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Sat Aug 12, 2017, 08:48 AM


A New Kind of Classroom: No Grades, No Failing, No Hurry

Few middle schoolers are as clued in to their mathematical strengths and weakness as Moheeb Kaied. Now a seventh grader at Brooklyn’s Middle School 442, he can easily rattle off his computational profile.

“Let’s see,” he said one morning this spring. “I can find the area and perimeter of a polygon. I can solve mathematical and real-world problems using a coordinate plane. I still need to get better at dividing multiple-digit numbers, which means I should probably practice that more.”

Moheeb is part of a new program that is challenging the way teachers and students think about academic accomplishments, and his school is one of hundreds that have done away with traditional letter grades inside their classrooms. At M.S. 442, students are encouraged to focus instead on mastering a set of grade-level skills, like writing a scientific hypothesis or identifying themes in a story, moving to the next set of skills when they have demonstrated that they are ready. In these schools, there is no such thing as a C or a D for a lazily written term paper. There is no failing. The only goal is to learn the material, sooner or later.

For struggling students, there is ample time to practice until they get it. For those who grasp concepts quickly, there is the opportunity to swiftly move ahead. The strategy looks different from classroom to classroom, as does the material that students must master. But in general, students work at their own pace through worksheets, online lessons and in small group discussions with teachers. They get frequent updates on skills they have learned and those they need to acquire.


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Reply A New Kind of Classroom: No Grades, No Failing, No Hurry (Original post)
SecularMotion Aug 2017 OP
treehuggnlibrul Aug 2017 #1
BigmanPigman Aug 2017 #2
Aristus Aug 2017 #3

Response to SecularMotion (Original post)

Sat Aug 12, 2017, 10:04 AM

1. This would have changed my daughter's life

She is mild to moderate dyslexic and ADD with auditory processing and anxiety being her worst obstacles to learning. She was doing too well for an IEP in elementary school, and entered middle school with gaps in her learning because there "wasn't enough time for mastery."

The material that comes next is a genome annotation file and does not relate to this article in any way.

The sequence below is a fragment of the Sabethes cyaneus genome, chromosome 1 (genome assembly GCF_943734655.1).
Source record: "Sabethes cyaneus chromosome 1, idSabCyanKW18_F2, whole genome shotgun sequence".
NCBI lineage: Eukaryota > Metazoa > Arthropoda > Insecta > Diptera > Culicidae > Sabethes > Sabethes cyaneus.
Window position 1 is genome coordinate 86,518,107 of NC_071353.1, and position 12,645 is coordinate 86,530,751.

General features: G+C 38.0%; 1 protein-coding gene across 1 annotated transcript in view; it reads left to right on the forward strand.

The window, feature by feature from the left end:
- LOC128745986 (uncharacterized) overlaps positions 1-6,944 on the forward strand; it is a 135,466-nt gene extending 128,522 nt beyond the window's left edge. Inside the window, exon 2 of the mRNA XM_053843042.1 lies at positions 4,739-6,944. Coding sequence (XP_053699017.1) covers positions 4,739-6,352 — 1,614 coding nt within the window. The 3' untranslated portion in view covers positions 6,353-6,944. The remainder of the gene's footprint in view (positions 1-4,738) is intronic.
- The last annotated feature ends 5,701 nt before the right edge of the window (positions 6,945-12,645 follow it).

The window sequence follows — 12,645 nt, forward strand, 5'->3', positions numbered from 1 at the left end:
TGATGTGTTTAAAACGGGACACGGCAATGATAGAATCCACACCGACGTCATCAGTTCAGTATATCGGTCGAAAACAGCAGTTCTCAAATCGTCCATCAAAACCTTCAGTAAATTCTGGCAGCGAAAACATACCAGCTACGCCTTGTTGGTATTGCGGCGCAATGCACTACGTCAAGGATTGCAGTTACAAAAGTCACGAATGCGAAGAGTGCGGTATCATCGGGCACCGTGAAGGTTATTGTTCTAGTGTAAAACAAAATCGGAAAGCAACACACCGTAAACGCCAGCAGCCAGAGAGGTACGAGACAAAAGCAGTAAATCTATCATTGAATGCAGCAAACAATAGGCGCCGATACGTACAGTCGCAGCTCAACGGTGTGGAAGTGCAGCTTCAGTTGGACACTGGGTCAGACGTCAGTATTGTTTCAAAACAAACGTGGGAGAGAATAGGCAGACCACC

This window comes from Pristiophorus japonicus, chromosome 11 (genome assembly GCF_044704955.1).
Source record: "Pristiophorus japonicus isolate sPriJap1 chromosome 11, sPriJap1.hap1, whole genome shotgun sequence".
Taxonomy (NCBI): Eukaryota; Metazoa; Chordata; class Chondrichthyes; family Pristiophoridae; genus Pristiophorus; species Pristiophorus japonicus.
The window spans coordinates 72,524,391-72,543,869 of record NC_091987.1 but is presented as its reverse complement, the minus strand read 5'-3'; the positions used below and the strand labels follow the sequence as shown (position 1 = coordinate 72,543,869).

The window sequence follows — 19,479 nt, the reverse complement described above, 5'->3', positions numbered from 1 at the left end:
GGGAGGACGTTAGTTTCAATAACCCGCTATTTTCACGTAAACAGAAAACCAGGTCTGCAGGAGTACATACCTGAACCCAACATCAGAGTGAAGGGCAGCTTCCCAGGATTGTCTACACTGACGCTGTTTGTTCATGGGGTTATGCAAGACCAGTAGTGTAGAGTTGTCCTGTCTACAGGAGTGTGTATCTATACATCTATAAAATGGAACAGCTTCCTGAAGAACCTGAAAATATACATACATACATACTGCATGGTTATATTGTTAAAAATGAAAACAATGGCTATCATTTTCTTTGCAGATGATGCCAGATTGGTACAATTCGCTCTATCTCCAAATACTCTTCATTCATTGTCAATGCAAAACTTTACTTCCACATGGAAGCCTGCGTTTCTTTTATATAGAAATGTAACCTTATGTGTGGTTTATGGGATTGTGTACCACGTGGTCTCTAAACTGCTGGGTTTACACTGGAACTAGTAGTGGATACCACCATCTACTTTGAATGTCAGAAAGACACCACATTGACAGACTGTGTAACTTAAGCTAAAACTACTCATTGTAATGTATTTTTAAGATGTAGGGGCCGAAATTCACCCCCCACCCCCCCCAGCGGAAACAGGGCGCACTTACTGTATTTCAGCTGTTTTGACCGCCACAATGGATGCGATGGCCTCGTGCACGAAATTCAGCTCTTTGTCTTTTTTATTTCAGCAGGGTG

In third grade, her worksheets always started out well but midway through it was like she just started filling in any answer. Turns out that kids who didn't finish their work sheet had to stand against the wall at recess, and the anxiety of that made her fill in anything just to get done.

High school was a disaster. She was cutting. Spiraling down and our pleas fell on deaf ears with the administration. It was never about learning, it was about grades and homework and playing the system. Counseling, tutoring... none of it helped.

We finally moved her to a unique small high school out of our district. She graduated a year late, but she did it with sheer determination. She was changed and demoralized by her experiences in school and we are still picking up the pieces. The schools described above are growth-mindset and learning focused. She would have thrived in that environment.

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Response to SecularMotion (Original post)

Sat Aug 12, 2017, 06:39 PM

2. This was the practice in the elementary schools when I was a teacher in CA for 15+ years.

However, the kids worked in small groups with a push-in teacher as well as the regular teacher. With younger students you need many aids to supervise too since they have so much energy (it is exhausting for the adults).

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Response to SecularMotion (Original post)

Sat Aug 12, 2017, 07:24 PM

3. This is similar to the public education program in Finland,

which is currently regarded as having the best primary and secondary public education system in the world.

Teachers don't start classroom instruction until they have at least a Master's degree. The principal is also a classroom teacher, and only the teaching staff devises the curriculum. The sole purpose of the administrative staff is to ensure that the teaching staff have everything they need to teach the kids.

There are no standardized tests, minimal homework, and lots and lots of recess. Finnish teachers tell interested parties: "We value play." If a student falls behind his peers, teachers are empowered to use any teaching method necessary to help the student. Teachers often confer in large groups about how to help struggling kids.

The USA's arrogant "Not Invented Here" mentality will no doubt prevent us from ever having an education system this effective. But it's something to work toward.

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